cover image Walled: Israeli Society at an Impasse

Walled: Israeli Society at an Impasse

Sylvain Cypel, . . Other Press, $16.95 (534pp) ISBN 978-1-59051-210-4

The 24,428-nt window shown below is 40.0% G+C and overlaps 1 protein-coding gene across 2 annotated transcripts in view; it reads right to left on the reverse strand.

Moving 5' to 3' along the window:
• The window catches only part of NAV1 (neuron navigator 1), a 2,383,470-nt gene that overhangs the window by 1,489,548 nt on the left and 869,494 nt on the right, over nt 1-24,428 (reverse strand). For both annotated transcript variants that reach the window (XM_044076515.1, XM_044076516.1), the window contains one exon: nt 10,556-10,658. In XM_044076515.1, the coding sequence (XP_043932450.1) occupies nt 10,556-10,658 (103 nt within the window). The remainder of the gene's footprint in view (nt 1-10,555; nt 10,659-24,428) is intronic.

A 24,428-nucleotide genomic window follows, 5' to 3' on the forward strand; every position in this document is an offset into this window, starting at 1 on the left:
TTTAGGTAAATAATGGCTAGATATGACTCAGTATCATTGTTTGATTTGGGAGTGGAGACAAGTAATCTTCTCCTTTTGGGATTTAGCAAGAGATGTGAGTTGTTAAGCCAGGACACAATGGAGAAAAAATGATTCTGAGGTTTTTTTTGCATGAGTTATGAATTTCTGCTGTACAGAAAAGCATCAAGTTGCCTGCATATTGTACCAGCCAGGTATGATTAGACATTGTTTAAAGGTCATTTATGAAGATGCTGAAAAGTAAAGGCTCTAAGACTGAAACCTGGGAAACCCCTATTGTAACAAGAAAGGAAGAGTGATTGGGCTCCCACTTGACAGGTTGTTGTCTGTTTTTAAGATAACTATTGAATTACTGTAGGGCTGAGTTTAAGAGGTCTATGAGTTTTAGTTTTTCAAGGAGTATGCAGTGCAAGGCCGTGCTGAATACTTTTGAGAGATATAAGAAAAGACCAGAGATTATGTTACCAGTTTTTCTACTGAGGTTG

This scathing indictment probes Israel's soul as much as the substance of its treatment of the Palestinians. Cypel, a Le Monde editor and a Jew who lived in Israel for many years, revisits crucial episodes in the Arab-Israeli conflict, from the expulsion of Palestinians during the 1948 War of Independence to the controversial 2000 Camp David negotiations whose failure led to the current intifada. Citing Israeli scholars, Cypel debunks the standard Israeli accounts and pillories what he contends is Israel's systematic repression of Palestinians in the occupied territories. From this somewhat haphazard critique (the book presupposes extensive knowledge of Israeli history and politics), he explores the ideology and mentality behind Israeli policies toward the Palestinians. His diagnosis is dire: a deep-seated "denial of reality" marked by anti-Arab racism, an irrational sense of victimization and an obsession with military security at the expense of political compromise, leading to a pervasive "brutalization" of society; "as [Israel] goes from victory to victory, the country is being morally destroyed." (Cypel takes some swipes at the Palestinians, but clearly feels that Israel bears more responsibility for the impasse.) Cypel's book can be heavy going—contentious, rambling, repetitive and full of dense psychologizing. Still, his is an impassioned, often perceptive challenge to the Israeli consensus. (June)